Arts and Entertainment

Saints Car Club brings 'Cruz' to Port Orchard

The Cruz in Port Orchard runs from 10 a.m. to 4 p.m. Sunday, Aug. 8. - Courtesy photo
The Cruz in Port Orchard runs from 10 a.m. to 4 p.m. Sunday, Aug. 8.
— image credit: Courtesy photo

Downtown Port Orchard will be filled with polished paint and glistening chrome during its annual car show this weekend.

The Cruz, an all-day event hosted by The Saints Car Club, will include about 600 classic cars which will be open to the public from 10 a.m. to 4 p.m. Sunday, Aug. 8.

The majority of the cars at the event are considered either classic or antique cars, many of which people will not see anywhere but the show, said co-chair of the show Frank Grazianai.

“You definitely don’t see these cars driving the streets very often,” Graziani said. “But these are the kinds of cars that will bring back memories.”

Every year a hand-picked feature car is put on display. This year it is a 1939 Chevrolet sedan.

“We try and find cars to feature that people may have never seen before,” said Saints Car Club President Larry VanBoyen.

For a car to be considered classic it needs to have been built between 20 and 45 years ago. Other factors include the original price of the car, how rare it is and technical standards such as engine displacement, upholstery and accessories. Cars older than 45 years are considered to be antiques.

Older generations often come to the show and relate to the cars, Graziani said. Cars people grew up with give a nostalgic feeling and visitors enjoy looking at restored classics of their past.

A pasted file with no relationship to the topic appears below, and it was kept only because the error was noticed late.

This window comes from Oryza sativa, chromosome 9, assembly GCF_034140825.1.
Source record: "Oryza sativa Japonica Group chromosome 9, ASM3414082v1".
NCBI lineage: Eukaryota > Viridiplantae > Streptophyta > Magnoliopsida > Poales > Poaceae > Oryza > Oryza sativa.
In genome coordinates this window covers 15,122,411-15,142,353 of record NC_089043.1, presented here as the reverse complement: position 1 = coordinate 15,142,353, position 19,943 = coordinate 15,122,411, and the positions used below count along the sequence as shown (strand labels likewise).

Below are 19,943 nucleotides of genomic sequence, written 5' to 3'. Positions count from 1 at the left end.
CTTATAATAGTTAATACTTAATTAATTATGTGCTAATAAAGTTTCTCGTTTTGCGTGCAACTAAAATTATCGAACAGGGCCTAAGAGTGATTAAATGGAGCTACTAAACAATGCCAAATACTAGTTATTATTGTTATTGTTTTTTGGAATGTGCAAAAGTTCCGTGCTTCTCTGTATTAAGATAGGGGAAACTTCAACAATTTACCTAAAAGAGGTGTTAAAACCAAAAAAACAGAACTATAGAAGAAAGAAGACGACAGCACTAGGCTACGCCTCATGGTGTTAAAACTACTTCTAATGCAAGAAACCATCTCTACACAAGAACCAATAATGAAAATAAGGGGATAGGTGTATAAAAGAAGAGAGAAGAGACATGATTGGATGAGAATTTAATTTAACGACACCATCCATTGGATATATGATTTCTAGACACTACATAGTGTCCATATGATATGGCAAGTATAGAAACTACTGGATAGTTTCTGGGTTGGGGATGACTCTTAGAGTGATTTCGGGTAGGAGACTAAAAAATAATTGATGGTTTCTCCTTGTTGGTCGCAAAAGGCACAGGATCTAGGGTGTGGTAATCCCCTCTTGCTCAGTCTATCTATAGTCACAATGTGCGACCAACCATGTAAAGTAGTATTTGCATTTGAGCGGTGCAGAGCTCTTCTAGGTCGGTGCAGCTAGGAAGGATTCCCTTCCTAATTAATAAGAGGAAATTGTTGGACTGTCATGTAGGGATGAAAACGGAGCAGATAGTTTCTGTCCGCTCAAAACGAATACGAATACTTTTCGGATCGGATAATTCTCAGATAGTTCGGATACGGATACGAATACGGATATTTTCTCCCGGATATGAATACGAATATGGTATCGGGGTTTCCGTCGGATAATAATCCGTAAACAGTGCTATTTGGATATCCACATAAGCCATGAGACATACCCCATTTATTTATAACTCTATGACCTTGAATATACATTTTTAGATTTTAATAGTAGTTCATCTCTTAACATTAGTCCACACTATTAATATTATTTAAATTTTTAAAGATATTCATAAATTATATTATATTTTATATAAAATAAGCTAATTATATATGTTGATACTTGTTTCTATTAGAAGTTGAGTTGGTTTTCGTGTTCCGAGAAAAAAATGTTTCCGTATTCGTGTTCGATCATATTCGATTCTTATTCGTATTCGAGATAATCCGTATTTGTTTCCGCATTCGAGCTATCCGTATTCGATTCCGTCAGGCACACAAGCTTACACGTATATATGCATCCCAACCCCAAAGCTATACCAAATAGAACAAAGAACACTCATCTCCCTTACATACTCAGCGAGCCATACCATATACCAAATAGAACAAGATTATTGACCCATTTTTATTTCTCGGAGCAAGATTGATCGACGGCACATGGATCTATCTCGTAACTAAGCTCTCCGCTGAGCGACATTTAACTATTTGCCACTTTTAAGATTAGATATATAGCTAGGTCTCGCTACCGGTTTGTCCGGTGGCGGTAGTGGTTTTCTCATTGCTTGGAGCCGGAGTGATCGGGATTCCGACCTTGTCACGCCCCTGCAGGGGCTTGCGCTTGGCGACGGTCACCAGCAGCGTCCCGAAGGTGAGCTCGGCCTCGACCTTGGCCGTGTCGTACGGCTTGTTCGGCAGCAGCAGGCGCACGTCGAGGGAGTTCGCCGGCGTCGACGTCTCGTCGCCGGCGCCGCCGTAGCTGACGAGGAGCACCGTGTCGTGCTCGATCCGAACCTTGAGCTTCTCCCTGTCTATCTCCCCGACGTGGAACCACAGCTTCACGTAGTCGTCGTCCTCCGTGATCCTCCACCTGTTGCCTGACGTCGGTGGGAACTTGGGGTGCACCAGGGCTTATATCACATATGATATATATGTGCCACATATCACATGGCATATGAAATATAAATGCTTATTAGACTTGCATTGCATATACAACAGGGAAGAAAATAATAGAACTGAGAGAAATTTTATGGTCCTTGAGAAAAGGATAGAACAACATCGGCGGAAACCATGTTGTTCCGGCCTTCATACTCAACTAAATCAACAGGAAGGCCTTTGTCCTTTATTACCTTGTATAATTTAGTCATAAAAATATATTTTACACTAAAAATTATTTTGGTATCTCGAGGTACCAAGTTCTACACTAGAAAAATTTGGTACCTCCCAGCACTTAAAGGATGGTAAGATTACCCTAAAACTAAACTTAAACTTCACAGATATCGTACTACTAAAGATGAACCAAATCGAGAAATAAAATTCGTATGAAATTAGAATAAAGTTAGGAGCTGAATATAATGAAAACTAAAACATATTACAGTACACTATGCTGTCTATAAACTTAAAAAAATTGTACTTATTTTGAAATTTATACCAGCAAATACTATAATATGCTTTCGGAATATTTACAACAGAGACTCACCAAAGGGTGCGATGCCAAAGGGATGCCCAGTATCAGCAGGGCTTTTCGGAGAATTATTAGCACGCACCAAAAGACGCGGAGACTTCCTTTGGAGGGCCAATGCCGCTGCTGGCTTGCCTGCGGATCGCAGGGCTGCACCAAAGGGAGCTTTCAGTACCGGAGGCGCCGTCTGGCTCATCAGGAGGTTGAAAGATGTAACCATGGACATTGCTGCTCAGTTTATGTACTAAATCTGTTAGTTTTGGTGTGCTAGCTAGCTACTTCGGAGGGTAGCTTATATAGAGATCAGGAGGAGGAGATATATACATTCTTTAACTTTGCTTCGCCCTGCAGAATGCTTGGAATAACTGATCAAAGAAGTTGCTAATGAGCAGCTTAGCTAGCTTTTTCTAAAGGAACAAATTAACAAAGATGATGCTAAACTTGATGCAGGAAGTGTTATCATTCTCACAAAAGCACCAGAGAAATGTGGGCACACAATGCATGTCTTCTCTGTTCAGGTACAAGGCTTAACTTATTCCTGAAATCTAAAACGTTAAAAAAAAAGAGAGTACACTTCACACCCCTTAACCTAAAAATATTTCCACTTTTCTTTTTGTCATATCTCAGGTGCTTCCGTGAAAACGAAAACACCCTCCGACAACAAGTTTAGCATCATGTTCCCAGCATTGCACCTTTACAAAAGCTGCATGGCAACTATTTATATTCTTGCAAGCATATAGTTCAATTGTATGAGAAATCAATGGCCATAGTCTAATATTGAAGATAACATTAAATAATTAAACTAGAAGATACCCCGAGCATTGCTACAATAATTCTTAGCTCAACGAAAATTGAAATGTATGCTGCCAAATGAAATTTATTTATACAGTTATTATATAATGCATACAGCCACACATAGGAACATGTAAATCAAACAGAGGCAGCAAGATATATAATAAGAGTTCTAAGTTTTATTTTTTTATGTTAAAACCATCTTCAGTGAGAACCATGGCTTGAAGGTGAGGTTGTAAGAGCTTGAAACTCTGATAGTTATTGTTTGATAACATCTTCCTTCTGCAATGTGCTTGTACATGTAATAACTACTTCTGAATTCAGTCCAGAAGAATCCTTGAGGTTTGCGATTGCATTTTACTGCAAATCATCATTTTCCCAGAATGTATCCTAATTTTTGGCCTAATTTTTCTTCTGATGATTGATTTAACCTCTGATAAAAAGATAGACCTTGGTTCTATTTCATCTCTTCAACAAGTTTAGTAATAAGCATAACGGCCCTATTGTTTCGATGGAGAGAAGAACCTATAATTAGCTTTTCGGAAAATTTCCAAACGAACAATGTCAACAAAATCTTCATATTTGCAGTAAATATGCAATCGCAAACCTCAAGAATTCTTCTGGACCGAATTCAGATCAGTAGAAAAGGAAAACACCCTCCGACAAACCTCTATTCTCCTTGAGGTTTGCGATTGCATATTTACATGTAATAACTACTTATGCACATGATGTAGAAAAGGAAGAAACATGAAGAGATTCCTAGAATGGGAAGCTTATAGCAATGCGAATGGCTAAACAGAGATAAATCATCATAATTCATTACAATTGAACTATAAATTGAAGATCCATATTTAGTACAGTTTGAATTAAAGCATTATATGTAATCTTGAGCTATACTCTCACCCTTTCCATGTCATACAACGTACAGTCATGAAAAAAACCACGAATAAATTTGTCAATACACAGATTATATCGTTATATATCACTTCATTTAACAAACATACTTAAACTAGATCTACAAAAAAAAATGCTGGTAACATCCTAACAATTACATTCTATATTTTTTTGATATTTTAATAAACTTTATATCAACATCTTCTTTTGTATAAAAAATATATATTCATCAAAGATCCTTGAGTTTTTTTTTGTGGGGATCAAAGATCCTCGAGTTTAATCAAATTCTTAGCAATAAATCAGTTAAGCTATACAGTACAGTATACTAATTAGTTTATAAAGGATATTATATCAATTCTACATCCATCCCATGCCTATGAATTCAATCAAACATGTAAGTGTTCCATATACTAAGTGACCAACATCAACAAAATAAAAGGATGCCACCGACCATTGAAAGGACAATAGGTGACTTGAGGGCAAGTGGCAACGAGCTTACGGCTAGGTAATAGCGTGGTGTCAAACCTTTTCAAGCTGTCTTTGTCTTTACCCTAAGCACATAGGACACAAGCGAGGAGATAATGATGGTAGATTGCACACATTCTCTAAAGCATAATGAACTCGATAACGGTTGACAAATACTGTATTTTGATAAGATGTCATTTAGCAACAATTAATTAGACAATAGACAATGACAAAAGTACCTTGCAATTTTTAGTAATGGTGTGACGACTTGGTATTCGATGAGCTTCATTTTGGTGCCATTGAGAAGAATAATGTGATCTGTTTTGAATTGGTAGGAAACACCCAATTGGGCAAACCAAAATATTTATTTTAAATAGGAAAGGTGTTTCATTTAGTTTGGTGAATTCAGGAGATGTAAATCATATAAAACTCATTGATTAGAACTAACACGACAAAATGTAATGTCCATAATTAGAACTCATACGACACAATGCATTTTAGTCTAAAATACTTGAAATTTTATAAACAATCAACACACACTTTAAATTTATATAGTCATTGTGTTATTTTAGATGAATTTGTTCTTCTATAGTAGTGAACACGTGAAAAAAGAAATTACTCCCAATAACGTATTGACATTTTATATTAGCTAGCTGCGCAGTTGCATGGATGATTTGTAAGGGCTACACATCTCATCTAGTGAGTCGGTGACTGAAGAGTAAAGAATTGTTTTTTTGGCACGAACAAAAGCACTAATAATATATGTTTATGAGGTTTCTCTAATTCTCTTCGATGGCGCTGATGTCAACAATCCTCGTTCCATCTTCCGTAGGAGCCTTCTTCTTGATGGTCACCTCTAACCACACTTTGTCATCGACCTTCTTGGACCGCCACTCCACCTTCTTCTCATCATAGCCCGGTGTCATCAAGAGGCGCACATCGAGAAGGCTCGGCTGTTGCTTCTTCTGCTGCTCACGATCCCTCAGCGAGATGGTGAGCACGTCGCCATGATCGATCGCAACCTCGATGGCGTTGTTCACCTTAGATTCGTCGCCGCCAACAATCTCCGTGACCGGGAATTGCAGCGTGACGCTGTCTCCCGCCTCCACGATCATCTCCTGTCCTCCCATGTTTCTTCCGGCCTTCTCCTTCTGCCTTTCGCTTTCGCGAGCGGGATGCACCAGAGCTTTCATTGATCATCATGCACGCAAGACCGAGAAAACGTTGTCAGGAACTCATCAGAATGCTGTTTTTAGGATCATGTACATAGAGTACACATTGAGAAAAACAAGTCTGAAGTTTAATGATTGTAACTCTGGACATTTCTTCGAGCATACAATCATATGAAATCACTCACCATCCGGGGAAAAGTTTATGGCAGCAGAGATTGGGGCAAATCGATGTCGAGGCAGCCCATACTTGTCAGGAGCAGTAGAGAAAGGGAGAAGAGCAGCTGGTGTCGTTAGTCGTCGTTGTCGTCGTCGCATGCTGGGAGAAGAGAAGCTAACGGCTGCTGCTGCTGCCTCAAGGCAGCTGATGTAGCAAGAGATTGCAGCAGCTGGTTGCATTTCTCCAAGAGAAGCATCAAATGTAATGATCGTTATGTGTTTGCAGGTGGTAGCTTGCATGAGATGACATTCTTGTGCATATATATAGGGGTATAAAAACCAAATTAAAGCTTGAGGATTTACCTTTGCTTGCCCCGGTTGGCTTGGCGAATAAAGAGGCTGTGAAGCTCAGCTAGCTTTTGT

Graziani, a member of the Saints, said classic cars have always been a passion — a passion he has pursued for 40 years.

“I’ve been into these cars all my life,” Graziani said. “Collecting cars is something that you start as a teenager and just continue to do.”

The way the cars are built is what kept Graziani’s interest for so long. Currently, he owns a 1953 Chevrolet pickup truck which he has had for 23 years.

“The character you see in classic cars is something you just don’t see in new car models,” Graziani said. “Details like the lines of the car are just so much more appealing.”

The Saints Car Club began hosting the car show 13 years ago after businesses previously running it handed it over. There are 65 people in the car club and VanBoyen said members work on preparing the event and their cars all year.

Since the club took over the car show, VanBoyen said there has been an increase in the size of the show and more visitors. The largest amount of entries the show has seen is 620 and there is a chance that number may be broken this year.

The Festival by the Bay, an event sponsored by Fathoms O’ Fun, will run at the same time as the car show. Although the two events are separate, the vendors and activities at the festival help draw a larger crowd, said Bob Morehouse, a member of the board of directors with Fathoms O’ Fun.

“The two events kind of feed off each other,” Morehouse said. “It tends to work out pretty well.”

There are 53 classes of vehicles in the show this year, all of which will be judged. Trophies will be handed out in the afternoon for the best cars in their class.

Proceeds from the show are donated to community organizations and high school scholarships.

An interest in classic cars is something VanBoyen said is inherent in certain people.

“I think you’re born with that gene,” VanBoyen said. “Once you get involved with classic cars it’s difficult letting go.”

VanBoyen enjoys restoring older cars, staying away from new models. He said the amount of technology in new cars is what turns him away from becoming as invested as he is with his classic vehicles.

“There’s a lot of time into these cars, it’s a lot of fun to see all the effort people invest in these,” VanBoyen said. WU

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